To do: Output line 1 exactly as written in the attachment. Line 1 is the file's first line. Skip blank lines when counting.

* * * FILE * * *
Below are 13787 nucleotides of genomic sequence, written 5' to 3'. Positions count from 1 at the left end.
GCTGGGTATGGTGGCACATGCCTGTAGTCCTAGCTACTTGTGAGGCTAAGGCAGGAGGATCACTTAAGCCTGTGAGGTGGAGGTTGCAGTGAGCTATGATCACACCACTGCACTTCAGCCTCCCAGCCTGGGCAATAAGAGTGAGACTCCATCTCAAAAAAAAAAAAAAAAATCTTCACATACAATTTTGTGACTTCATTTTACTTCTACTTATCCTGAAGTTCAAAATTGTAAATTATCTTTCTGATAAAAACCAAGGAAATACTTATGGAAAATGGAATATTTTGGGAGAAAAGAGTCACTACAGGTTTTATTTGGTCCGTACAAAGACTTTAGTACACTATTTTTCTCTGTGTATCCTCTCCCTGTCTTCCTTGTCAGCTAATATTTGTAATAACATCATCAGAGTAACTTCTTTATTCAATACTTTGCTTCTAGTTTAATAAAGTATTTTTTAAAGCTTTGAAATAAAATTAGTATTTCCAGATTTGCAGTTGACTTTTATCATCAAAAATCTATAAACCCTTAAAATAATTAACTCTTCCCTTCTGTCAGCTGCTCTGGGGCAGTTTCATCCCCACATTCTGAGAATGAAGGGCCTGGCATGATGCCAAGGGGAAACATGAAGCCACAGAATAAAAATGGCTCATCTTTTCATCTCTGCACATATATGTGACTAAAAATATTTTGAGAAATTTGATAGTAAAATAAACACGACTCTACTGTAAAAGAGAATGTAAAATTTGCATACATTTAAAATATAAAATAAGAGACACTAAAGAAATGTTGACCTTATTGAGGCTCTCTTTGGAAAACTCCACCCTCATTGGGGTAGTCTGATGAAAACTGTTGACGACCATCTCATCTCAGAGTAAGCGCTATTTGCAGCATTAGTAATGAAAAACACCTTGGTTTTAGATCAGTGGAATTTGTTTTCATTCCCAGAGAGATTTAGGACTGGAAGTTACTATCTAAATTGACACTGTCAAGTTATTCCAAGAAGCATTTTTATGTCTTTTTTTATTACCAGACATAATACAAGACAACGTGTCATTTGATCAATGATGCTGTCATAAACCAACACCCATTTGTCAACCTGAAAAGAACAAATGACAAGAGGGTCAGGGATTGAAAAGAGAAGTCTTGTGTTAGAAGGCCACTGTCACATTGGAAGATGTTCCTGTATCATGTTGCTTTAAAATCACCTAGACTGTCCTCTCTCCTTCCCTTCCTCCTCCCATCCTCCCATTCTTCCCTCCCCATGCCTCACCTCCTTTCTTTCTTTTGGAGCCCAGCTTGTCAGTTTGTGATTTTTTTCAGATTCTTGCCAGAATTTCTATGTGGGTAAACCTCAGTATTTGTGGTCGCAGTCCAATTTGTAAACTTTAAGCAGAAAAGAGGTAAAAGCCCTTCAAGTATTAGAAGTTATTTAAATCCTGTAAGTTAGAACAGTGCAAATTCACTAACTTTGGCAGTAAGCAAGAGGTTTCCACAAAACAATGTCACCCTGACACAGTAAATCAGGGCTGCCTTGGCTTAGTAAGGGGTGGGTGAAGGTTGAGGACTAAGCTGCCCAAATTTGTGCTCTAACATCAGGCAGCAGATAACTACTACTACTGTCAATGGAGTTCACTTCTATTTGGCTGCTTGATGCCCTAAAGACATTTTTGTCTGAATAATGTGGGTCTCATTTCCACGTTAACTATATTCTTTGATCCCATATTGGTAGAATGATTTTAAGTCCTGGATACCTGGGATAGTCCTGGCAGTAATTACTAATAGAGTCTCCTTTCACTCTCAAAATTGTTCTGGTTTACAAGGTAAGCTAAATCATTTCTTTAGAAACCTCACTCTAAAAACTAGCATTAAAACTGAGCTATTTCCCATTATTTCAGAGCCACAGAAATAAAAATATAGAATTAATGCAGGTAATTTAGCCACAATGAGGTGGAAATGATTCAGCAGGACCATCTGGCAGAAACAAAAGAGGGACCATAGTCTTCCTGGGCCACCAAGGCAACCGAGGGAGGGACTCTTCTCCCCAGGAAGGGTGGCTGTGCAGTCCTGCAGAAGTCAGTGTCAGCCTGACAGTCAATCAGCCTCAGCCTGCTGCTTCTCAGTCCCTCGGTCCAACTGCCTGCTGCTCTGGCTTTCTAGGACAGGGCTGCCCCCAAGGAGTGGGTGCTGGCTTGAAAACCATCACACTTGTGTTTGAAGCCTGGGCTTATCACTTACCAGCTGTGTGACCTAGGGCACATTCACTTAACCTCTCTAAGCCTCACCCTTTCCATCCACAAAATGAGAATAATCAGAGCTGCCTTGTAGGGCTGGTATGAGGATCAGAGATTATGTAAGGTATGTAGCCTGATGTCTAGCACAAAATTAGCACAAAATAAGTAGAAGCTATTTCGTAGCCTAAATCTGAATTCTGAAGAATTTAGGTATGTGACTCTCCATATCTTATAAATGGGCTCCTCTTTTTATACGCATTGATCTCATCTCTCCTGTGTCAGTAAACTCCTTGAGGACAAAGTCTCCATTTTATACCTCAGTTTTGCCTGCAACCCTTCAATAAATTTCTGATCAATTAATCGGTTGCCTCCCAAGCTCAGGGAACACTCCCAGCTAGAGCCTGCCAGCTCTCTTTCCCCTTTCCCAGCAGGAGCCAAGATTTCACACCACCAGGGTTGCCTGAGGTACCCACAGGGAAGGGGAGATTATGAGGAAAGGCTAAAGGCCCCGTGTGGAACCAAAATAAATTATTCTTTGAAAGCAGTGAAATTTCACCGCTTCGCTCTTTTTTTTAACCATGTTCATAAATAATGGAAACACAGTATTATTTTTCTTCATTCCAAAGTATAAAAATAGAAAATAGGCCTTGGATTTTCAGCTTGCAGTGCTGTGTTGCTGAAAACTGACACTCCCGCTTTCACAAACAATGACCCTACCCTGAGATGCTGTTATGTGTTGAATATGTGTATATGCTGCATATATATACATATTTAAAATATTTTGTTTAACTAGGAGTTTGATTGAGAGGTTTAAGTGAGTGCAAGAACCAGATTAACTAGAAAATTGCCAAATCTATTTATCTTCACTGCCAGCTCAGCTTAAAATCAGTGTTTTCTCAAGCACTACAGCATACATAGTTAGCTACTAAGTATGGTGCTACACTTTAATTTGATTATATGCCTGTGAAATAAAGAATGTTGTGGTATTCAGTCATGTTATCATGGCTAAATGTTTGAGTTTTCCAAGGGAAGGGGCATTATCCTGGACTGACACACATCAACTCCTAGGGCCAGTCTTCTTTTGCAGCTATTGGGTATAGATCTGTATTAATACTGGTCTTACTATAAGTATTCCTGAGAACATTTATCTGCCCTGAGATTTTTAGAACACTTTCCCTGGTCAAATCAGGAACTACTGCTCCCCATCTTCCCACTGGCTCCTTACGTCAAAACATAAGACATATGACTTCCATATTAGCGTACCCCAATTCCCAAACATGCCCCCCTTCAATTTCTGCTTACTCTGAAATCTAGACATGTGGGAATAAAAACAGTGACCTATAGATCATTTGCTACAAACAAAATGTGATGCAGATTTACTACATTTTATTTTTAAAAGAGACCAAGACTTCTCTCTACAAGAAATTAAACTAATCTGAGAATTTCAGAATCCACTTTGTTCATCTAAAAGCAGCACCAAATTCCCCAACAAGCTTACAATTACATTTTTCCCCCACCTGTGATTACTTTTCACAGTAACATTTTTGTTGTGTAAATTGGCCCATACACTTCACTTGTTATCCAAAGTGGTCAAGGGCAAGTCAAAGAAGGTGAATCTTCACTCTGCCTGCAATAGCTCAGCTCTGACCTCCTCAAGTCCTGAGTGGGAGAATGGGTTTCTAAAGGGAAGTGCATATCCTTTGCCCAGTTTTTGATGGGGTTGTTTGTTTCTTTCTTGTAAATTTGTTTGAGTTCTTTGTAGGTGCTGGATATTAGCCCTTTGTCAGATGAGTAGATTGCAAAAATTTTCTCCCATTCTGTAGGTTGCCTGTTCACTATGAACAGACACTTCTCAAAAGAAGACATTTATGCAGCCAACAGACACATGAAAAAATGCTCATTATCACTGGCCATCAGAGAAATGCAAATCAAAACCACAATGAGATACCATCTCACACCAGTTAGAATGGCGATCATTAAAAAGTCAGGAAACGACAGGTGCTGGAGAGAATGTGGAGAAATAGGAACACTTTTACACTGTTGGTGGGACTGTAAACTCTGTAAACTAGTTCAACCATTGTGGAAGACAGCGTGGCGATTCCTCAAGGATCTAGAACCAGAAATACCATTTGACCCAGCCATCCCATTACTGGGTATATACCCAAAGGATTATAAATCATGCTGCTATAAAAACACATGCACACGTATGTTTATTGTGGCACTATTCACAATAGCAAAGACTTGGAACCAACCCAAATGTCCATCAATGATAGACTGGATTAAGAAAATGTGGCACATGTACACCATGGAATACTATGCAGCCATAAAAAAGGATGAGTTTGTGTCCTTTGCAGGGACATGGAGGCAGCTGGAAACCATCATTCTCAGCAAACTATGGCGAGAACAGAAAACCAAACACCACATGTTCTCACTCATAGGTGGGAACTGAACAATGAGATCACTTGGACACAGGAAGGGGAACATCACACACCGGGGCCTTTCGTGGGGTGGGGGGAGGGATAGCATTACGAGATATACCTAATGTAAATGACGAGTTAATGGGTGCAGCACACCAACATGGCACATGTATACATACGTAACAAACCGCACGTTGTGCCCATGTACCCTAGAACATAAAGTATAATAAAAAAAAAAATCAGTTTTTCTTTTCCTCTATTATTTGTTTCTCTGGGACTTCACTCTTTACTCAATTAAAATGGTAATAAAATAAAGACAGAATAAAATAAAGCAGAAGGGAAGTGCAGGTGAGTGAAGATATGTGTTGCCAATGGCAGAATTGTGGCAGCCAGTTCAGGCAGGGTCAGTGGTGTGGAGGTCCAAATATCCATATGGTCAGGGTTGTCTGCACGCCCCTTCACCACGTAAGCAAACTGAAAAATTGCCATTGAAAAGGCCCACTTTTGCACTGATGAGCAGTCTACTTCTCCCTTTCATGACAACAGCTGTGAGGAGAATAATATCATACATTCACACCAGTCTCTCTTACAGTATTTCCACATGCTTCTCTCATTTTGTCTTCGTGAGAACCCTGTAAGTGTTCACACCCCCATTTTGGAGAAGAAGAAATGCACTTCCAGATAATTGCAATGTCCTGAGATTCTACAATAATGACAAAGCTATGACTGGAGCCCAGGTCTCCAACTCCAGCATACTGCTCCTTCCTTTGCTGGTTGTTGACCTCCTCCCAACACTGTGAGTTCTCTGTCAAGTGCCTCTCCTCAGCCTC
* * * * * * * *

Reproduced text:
Below are 13787 nucleotides of genomic sequence, written 5' to 3'. Positions count from 1 at the left end.